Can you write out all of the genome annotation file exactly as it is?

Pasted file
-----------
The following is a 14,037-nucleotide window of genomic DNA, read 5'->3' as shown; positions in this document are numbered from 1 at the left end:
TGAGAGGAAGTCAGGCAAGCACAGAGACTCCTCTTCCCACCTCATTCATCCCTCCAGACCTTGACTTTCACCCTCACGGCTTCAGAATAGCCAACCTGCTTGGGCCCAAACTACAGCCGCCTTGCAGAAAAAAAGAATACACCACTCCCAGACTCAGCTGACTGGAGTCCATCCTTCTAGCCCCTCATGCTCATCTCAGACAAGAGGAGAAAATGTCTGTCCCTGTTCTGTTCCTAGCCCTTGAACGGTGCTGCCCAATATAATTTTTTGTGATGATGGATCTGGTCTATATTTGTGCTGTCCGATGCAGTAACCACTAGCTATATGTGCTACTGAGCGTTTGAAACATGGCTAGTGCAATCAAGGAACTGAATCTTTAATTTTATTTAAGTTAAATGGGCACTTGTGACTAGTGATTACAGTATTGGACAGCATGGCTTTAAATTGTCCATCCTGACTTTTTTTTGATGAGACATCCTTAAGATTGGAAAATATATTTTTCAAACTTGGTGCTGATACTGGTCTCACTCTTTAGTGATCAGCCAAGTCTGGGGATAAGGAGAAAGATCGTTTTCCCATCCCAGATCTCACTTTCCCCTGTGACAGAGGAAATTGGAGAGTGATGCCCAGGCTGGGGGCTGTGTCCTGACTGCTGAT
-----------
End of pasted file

The following is a 14,037-nucleotide window of genomic DNA, read 5'->3' as shown; positions in this document are numbered from 1 at the left end:
TGAGAGGAAGTCAGGCAAGCACAGAGACTCCTCTTCCCACCTCATTCATCCCTCCAGACCTTGACTTTCACCCTCACGGCTTCAGAATAGCCAACCTGCTTGGGCCCAAACTACAGCCGCCTTGCAGAAAAAAAGAATACACCACTCCCAGACTCAGCTGACTGGAGTCCATCCTTCTAGCCCCTCATGCTCATCTCAGACAAGAGGAGAAAATGTCTGTCCCTGTTCTGTTCCTAGCCCTTGAACGGTGCTGCCCAATATAATTTTTTGTGATGATGGATCTGGTCTATATTTGTGCTGTCCGATGCAGTAACCACTAGCTATATGTGCTACTGAGCGTTTGAAACATGGCTAGTGCAATCAAGGAACTGAATCTTTAATTTTATTTAAGTTAAATGGGCACTTGTGACTAGTGATTACAGTATTGGACAGCATGGCTTTAAATTGTCCATCCTGACTTTTTTTTGATGAGACATCCTTAAGATTGGAAAATATATTTTTCAAACTTGGTGCTGATACTGGTCTCACTCTTTAGTGATCAGCCAAGTCTGGGGATAAGGAGAAAGATCGTTTTCCCATCCCAGATCTCACTTTCCCCTGTGACAGAGGAAATTGGAGAGTGATGCCCAGGCTGGGGGCTGTGTCCTGACTGCTGAT